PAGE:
Spring 2022 Courses - Graduate











R. Krishnaswamy





J. Villagrana





M. Gorman-DaRif



CL 111


A. Soldofsky





A. Ahmad





E. Wang





D.L. Rivers


English 204: Modern Approaches to Literature

M 4:00-6:45 PM (Professor Krishnaswamy)

This course deals with the multidisciplinary field of Literary Theory and Criticism that cuts across various disciplines including psychology, philosophy, economics, political science, sociology, anthropology, history, biology and others. We will focus primarily on theories developed in the western tradition during the 20th century, although we will reference nonwestern traditions of poetics/aesthetics where relevant. We will engage with fundamental questions about language, literature, and reading/writing: What is literature? How do we theorize and interpret it? How should we evaluate it? What is theory’s relation to culture, history, power, politics, and society? How can we decolonize theory? What are the rights and duties of artists, critics and scholars at the present time? We will try to understand major intellectual schools such as:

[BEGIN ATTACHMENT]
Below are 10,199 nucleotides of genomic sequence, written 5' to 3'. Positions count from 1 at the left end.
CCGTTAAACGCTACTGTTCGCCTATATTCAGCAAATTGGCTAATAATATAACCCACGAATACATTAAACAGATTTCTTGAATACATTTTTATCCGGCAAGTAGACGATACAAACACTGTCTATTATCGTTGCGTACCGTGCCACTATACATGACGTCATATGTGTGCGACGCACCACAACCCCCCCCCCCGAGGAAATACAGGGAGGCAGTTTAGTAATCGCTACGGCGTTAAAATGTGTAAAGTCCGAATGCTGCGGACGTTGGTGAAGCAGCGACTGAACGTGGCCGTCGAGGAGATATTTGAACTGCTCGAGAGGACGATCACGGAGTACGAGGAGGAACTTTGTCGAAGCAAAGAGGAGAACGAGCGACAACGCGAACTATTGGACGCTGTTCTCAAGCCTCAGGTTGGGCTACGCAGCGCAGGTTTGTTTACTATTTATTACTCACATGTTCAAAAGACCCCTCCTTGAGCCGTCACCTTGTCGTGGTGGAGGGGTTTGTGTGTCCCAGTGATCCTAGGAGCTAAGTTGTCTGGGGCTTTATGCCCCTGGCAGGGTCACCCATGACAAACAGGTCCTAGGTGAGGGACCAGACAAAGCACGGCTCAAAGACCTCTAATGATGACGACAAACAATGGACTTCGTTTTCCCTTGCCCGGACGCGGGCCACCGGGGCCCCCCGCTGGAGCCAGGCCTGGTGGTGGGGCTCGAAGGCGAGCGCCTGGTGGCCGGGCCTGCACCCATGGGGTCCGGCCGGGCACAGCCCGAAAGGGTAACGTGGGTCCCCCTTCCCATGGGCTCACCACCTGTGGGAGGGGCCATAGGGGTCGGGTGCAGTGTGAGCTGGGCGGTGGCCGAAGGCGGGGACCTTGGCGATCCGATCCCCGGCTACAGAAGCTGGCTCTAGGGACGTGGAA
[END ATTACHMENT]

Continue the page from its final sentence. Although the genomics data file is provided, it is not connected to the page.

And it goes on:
• New Criticism
  • Structuralism
  • Marxism
  • Feminism
  • Deconstruction
  • New Historicism
  • Post-colonialism
  • Postmodernism etc.

and discover how they may be appliedto literature. While this course will challenge you to read a considerable amount of complex material, it should also be exhilarating because you will have an opportunity to form clearer perspectives on the discipline and acquire more sophisticated tools for critically interpreting literary works. The class will be taught fully online via zoom/canvas.

English 225: Shakespeare and Racialization

W 4:00-6:45 PM (Professor Villagrana)